Bean and Vegetable Hotpot
This is one of my favourite recipes, not least because you can use up any vegetables that are waiting in the fridge for inspiration to strike!
The version in the picture contains onions, garlic, a couple of sticks of celery, a tiny piece of root ginger, finely chopped, butternut squash, sweet potato, carrots, swede, red peppers, three sorts of beans, a tin of tomatoes, curly kale and a slosh of red wine. The finished dish was topped with a few leaves of raw baby spinach and some crumbled feta cheese. We eat it with fresh bread to mop up the juice, and as some versions have more of a soupy finish, it makes a hearty chunky soup to eat from a bowl on a cold day.
We like a slightly spicy, smoky flavour, so I use flaked chilli and smoked paprika, but you can vary this, and substitute or add cinnamon, coriander seeds, fenugreek – whatever is lurking on the spice rack.
The hotpot has the beauty of being a vegan meal - excluding, of course, the feta, it has no gluten and you can include or leave out anything you don’t like (one of our family members can always detect celery, no matter how small it’s diced!).
Assemble the veg, and prepare it by dicing the onions, chopping the garlic and root ginger, and chunking the celery. Use a good splash of oil and sauté these lightly, taking care not to singe them which imparts a slightly bitter flavour to the finished dish. Add the spices at this stage, to release the flavour.
While the sautéing is happening, dice or chunk the root vegetables and squash, and add first the biggest chunks, or the vegetables that take longest to cook, to the pan. I like to vary how the vegetables are prepared, so the swede was cut into sticks, the butternut squash into cubes and the sweet potato into larger chunks. Next add the peppers, the tin of tomatoes, red or white wine and a small bay leaf. Rinse out the tomato tin with water and then crumble a stock cube into the mix. Stir frequently to make sure everything is well-mixed and incorporates all the flavours, but don’t be over-vigorous as this can break up the vegetables and cause some to become mushy. Next add the beans, and again, stir carefully but thoroughly. Now leave the pot to simmer slowly, testing the vegetables with the tip of a sharp knife so you know when everything is cooked. Make sure the pot doesn’t dry out, topping up with water if necessary. At this point add herbs – I used dried herbes de Provence, but again, go with your preference and what you have available.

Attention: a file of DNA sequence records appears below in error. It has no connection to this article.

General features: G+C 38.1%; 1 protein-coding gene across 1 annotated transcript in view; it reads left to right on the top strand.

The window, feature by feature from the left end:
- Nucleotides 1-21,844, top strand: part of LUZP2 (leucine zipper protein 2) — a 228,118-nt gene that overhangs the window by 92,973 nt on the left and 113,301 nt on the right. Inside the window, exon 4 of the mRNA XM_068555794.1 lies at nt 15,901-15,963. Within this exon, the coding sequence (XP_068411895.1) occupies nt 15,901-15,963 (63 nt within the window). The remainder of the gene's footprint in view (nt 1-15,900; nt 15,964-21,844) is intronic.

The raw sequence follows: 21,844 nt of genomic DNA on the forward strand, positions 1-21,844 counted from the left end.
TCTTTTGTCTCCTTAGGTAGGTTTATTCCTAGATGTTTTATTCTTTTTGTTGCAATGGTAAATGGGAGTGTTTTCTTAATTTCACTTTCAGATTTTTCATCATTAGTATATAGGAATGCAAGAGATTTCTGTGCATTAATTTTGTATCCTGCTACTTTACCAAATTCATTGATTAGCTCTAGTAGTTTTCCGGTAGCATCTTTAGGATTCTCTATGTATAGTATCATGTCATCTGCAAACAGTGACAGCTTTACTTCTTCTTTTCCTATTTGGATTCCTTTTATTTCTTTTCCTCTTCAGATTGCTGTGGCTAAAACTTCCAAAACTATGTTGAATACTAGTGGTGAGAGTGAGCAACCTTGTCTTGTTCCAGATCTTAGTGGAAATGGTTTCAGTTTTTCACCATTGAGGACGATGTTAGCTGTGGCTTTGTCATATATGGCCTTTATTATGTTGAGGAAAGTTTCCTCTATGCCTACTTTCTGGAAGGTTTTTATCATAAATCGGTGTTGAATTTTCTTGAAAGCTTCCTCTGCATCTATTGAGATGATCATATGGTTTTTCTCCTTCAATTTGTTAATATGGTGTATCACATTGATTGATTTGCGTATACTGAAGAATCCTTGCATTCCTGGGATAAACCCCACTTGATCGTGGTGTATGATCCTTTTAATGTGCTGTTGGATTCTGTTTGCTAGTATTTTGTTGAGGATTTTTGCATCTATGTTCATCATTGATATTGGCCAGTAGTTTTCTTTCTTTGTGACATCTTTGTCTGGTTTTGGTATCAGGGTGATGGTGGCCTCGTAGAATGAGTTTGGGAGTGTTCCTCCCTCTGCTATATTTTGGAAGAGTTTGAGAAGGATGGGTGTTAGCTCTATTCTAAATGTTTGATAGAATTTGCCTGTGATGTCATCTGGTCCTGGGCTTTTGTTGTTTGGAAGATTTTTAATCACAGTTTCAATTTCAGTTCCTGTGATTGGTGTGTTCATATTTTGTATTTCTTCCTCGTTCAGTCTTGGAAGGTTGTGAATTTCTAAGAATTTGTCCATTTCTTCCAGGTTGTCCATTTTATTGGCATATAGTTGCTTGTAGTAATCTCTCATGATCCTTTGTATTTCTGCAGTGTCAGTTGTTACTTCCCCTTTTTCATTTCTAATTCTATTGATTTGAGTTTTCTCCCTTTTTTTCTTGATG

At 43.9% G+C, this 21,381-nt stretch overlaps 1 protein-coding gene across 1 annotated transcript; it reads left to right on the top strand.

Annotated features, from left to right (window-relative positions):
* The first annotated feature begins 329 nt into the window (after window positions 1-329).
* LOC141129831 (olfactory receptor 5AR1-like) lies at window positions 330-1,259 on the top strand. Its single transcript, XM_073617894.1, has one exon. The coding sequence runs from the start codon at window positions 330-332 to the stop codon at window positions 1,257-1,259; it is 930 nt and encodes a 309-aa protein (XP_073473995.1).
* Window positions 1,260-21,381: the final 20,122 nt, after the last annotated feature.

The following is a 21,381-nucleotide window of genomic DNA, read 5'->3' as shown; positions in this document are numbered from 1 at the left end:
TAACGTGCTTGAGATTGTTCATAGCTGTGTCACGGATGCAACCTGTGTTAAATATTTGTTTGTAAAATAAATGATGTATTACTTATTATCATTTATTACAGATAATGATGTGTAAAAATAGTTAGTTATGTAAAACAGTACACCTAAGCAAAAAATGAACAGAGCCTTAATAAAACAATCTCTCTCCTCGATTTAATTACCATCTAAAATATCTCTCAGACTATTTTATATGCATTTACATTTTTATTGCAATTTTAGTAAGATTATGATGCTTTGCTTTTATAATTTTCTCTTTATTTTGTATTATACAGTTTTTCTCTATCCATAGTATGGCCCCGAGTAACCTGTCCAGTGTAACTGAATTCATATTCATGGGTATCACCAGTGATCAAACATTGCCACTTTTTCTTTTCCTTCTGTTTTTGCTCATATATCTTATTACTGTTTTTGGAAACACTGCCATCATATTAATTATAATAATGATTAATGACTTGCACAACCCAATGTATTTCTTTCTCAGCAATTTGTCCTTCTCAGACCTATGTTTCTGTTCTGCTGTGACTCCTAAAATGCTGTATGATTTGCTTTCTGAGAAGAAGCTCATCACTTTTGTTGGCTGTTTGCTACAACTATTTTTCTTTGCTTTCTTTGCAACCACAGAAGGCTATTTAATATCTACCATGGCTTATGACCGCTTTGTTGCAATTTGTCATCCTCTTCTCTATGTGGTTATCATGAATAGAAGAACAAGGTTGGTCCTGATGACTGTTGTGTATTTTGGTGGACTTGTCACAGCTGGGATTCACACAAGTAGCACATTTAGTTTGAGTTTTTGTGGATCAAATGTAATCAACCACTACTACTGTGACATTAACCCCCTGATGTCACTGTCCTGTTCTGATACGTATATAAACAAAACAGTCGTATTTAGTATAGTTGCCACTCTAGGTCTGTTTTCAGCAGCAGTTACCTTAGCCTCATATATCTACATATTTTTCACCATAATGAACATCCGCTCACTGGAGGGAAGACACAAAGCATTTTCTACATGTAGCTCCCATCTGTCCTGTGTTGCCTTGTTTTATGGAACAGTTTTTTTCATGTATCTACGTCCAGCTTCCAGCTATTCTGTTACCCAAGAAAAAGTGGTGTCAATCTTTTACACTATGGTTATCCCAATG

The pulses I used were butter beans, cannellini, and chickpeas, all bought dried, soaked overnight and cooked the previous day, retaining the cooking fluid, which went in the pot too. If you prefer to use canned beans, the juice in the tin is fine to use. Once all the root vegetables are cooked and the beans well incorporated, add the shredded kale. This goes in last so it doesn’t overcook, which would spoil the look and destroy the vitamins.
To serve, add a few leaves of spinach to the top as well as crumbled feta cheese. If no spinach, garnish with fresh parsley, or very finely shredded raw kale – that splash of green brings out the colours of the cooked vegetables, because “we eat with our eyes!” and what looks good tastes better.